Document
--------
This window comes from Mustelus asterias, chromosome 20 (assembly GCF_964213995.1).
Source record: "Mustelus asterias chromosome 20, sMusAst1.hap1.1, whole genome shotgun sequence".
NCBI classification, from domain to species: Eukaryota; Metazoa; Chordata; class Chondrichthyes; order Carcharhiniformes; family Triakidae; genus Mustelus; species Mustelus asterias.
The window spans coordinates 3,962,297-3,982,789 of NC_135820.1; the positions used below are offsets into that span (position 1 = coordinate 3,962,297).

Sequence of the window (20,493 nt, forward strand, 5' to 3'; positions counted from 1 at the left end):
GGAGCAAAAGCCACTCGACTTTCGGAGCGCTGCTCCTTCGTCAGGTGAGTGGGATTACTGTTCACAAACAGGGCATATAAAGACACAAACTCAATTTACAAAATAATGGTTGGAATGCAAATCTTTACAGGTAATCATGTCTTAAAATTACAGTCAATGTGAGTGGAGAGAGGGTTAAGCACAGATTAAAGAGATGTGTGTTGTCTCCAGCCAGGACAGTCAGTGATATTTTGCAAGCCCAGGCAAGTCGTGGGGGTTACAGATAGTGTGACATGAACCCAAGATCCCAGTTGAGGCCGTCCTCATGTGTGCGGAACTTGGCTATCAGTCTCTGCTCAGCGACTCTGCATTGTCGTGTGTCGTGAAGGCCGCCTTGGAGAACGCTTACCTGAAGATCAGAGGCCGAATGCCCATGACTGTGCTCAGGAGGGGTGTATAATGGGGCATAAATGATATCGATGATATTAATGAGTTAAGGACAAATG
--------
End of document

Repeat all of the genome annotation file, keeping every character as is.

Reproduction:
This window comes from Mustelus asterias, chromosome 20 (assembly GCF_964213995.1).
Source record: "Mustelus asterias chromosome 20, sMusAst1.hap1.1, whole genome shotgun sequence".
NCBI classification, from domain to species: Eukaryota; Metazoa; Chordata; class Chondrichthyes; order Carcharhiniformes; family Triakidae; genus Mustelus; species Mustelus asterias.
The window spans coordinates 3,962,297-3,982,789 of NC_135820.1; the positions used below are offsets into that span (position 1 = coordinate 3,962,297).

Sequence of the window (20,493 nt, forward strand, 5' to 3'; positions counted from 1 at the left end):
GGAGCAAAAGCCACTCGACTTTCGGAGCGCTGCTCCTTCGTCAGGTGAGTGGGATTACTGTTCACAAACAGGGCATATAAAGACACAAACTCAATTTACAAAATAATGGTTGGAATGCAAATCTTTACAGGTAATCATGTCTTAAAATTACAGTCAATGTGAGTGGAGAGAGGGTTAAGCACAGATTAAAGAGATGTGTGTTGTCTCCAGCCAGGACAGTCAGTGATATTTTGCAAGCCCAGGCAAGTCGTGGGGGTTACAGATAGTGTGACATGAACCCAAGATCCCAGTTGAGGCCGTCCTCATGTGTGCGGAACTTGGCTATCAGTCTCTGCTCAGCGACTCTGCATTGTCGTGTGTCGTGAAGGCCGCCTTGGAGAACGCTTACCTGAAGATCAGAGGCCGAATGCCCATGACTGTGCTCAGGAGGGGTGTATAATGGGGCATAAATGATATCGATGATATTAATGAGTTAAGGACAAATG